In the mid-1960s, the space race, the competition between the United States and the Soviet Union, Cold War rivals, was at its peak. At first, the Soviet Union was ahead. They sent up the first artificial satellite (Sputnik 1), sent the first human into space (Yuri Gagarin), and had the first human make a “spacewalk” (Alexei Leonov). America had to play catch up, but had several firsts as well. This is the true story about one of the American firsts in space.
Launching people into space has always been dangerous, and so it was with the Gemini 6 mission. Gemini 6, crewed by command pilot Walter Schirra and pilot Thomas Stafford, was scheduled for launch on October 25, 1965. One of their main objectives included four dockings with an unmanned space vehicle, the Agena Target Vehicle. On the morning of October 25, Schirra and Stafford boarded the Gemini 6 spacecraft and prepared for launch. During their preparations, NASA launched the unmanned target vehicle on a separate rocket. Six minutes into the unmanned craft’s flight, a catastrophic failure caused it to explode. As the target vehicle was needed for the mission, NASA cancelled the Gemini 6 launch.
NASA rescheduled the spaceflight for December 12, 1965, with an altered mission objective referred to as Gemini 6A, to rendezvous but not dock with Gemini 7, a spacecraft crewed by command pilot Frank Borman and piloted by James “Jim” Lovell. As they had done on the previous launch attempt, Schirra and Stafford boarded the spacecraft and prepared for launch. At 9:54 a.m., the main engines ignited and, after just a second and a half, shut down abruptly. Engineers determined the cause of the problem was a plastic dust cover mistakenly left inside the booster when it was assembled months earlier. Engineers removed the cover and, after reinspecting the spacecraft, deemed it safe to fly.
Three days later, on the morning of December 15, astronauts Schirra and Stafford boarded the rocket for another attempt. At 8:37, the spacecraft lifted off and rocketed into space in what engineers called a textbook launch. After four orbits, Gemini 6A propelled towards Gemini 7 for the planned rendezvous. The two spacecrafts carefully positioned themselves, and at one point, came within one foot of each other, and the astronauts conversed over their radios. This was the first rendezvous of two spacecrafts in space. After nearly four hours of remaining together in close proximity, Gemini 6A positioned itself 19 miles from Gemini 7 to ensure that there would be no accidental collisions while the astronauts slept.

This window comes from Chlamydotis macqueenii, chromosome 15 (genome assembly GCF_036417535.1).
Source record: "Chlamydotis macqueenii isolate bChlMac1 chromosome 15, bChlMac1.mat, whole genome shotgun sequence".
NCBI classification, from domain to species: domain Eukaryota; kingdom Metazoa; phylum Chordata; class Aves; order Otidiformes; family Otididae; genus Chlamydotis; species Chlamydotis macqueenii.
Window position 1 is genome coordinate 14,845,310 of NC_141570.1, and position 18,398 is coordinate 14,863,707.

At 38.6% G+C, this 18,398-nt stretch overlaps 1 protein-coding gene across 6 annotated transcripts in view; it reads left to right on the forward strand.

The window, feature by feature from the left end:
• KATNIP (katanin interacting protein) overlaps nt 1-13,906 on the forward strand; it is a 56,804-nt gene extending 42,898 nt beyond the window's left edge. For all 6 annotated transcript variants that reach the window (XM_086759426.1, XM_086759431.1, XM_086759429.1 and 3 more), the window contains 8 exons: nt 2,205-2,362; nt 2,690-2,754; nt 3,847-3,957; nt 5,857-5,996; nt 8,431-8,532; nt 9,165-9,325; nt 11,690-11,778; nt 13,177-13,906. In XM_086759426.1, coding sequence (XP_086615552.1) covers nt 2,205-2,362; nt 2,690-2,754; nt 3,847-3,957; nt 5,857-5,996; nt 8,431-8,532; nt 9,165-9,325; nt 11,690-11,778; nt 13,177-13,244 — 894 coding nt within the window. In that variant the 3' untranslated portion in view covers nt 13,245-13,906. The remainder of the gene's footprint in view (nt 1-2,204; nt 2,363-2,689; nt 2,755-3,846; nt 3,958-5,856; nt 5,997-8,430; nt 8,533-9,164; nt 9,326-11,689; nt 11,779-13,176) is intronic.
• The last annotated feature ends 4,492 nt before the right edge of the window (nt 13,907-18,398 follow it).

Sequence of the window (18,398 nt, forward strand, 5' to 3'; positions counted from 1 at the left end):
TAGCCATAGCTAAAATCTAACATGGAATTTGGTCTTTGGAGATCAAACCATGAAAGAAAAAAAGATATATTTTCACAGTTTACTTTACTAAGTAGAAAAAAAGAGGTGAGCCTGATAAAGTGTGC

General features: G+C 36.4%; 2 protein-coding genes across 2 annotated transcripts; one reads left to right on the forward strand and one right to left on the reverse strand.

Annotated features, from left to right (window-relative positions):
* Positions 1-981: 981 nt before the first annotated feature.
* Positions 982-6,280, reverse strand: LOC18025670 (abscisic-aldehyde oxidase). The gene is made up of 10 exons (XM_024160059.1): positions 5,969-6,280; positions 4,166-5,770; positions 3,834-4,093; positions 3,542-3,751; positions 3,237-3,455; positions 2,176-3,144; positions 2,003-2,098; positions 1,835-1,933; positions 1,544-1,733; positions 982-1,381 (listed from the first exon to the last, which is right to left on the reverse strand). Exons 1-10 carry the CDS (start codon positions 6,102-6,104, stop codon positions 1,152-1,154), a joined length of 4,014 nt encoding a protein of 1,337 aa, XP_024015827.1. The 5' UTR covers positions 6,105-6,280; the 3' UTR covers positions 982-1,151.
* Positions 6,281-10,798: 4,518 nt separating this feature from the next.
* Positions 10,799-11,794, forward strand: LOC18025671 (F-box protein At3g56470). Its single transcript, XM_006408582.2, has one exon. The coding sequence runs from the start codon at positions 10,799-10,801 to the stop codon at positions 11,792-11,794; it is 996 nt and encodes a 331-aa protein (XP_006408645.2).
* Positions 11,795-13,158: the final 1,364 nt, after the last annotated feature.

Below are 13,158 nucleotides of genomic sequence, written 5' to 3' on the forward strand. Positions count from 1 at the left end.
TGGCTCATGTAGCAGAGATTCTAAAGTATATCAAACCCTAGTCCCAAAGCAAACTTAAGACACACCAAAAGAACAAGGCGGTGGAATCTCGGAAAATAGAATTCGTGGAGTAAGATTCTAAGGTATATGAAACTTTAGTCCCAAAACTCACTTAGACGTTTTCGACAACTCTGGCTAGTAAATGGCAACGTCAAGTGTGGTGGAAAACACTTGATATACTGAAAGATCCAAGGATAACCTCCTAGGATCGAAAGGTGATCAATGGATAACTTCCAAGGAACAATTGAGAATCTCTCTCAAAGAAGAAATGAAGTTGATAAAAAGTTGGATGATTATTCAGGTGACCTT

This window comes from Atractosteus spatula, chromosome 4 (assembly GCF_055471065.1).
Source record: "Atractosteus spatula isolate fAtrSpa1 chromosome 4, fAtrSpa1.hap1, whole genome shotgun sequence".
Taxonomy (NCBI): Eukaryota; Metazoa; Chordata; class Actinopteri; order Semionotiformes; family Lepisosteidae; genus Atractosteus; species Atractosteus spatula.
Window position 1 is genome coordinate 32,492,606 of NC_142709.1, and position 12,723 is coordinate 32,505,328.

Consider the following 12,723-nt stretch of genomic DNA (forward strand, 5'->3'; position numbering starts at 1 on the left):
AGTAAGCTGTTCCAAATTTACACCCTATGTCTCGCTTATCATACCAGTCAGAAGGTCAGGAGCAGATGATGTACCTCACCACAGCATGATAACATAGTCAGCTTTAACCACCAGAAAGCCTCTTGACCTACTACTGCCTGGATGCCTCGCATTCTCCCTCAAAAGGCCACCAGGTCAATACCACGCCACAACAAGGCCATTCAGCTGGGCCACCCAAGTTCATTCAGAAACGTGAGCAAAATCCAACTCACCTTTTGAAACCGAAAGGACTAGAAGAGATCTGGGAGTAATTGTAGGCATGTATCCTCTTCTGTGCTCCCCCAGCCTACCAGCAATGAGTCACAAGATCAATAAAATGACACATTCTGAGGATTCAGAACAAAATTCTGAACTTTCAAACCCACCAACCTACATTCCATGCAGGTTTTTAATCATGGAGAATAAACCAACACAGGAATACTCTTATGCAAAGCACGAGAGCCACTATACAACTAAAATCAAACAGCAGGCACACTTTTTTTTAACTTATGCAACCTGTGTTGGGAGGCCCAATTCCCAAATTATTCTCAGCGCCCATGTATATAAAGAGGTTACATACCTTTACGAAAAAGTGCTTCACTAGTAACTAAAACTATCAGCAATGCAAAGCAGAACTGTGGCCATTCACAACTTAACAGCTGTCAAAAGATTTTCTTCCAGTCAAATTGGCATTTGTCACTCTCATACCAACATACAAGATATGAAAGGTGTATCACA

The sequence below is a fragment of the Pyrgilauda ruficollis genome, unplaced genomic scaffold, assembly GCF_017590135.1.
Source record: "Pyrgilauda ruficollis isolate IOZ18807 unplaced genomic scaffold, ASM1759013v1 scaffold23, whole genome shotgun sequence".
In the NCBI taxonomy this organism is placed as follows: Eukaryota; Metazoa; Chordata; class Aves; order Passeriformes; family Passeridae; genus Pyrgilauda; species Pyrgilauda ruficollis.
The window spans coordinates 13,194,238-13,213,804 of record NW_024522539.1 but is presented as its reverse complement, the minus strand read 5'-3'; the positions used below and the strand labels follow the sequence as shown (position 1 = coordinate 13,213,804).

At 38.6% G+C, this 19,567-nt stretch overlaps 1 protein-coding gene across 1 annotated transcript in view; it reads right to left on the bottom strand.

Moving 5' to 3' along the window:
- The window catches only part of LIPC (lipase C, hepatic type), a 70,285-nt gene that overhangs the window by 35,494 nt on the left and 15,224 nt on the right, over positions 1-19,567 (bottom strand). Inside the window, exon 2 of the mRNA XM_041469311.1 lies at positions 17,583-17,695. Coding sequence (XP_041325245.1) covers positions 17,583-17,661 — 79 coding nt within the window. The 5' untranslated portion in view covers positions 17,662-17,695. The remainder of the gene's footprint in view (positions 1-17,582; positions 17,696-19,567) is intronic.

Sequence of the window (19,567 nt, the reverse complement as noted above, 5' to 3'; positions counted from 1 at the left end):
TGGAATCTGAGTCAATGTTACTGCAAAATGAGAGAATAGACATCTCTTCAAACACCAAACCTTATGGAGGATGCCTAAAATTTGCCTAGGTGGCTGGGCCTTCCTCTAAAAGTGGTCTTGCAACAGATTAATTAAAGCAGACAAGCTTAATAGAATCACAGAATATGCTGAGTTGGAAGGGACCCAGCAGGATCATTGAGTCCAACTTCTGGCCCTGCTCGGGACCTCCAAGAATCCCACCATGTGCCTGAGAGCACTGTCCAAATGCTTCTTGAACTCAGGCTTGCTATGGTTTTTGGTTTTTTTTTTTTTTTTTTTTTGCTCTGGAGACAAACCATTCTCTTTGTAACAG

On the following morning, December 16, 1965, as the crew of Gemini 6A prepared for reentry into the Earth’s atmosphere, they radioed a distressing message to the Houston space center:
“…this is Gemini VI. We have an object, looks like a satellite going from north to south, up in a polar orbit. He’s in a very low trajectory traveling from north to south and has a very high climbing ratio. It looks like it might even be a … Very low. Looks like he might be going to reenter soon. Stand by one … You might just let me try to pick up that thing.”
Then, over the radio, Gemini 7 and the Houston space center heard a metallic jingling sound along with some musical notes. They were relieved when they realized that Schirra was playing a harmonica and Stafford was shaking some bells, instruments that the stowage people at Cape Kennedy would have had to approve for the flight. This was another first in the space race as it was the first song ever played in space. The name of the song astronauts Schirra and Stafford played in space was “Jingle Bells.”
1. The Buffalo News, December 16, 1965, p.1.
2. The Raleigh Register, December 16, 1965, p.15.
3. The Buffalo News, December 16, 1965, p.1.
4. “First Song Played in Space,” Guinness World Records, accessed December 8, 2022, guinnessworldrecords.com.
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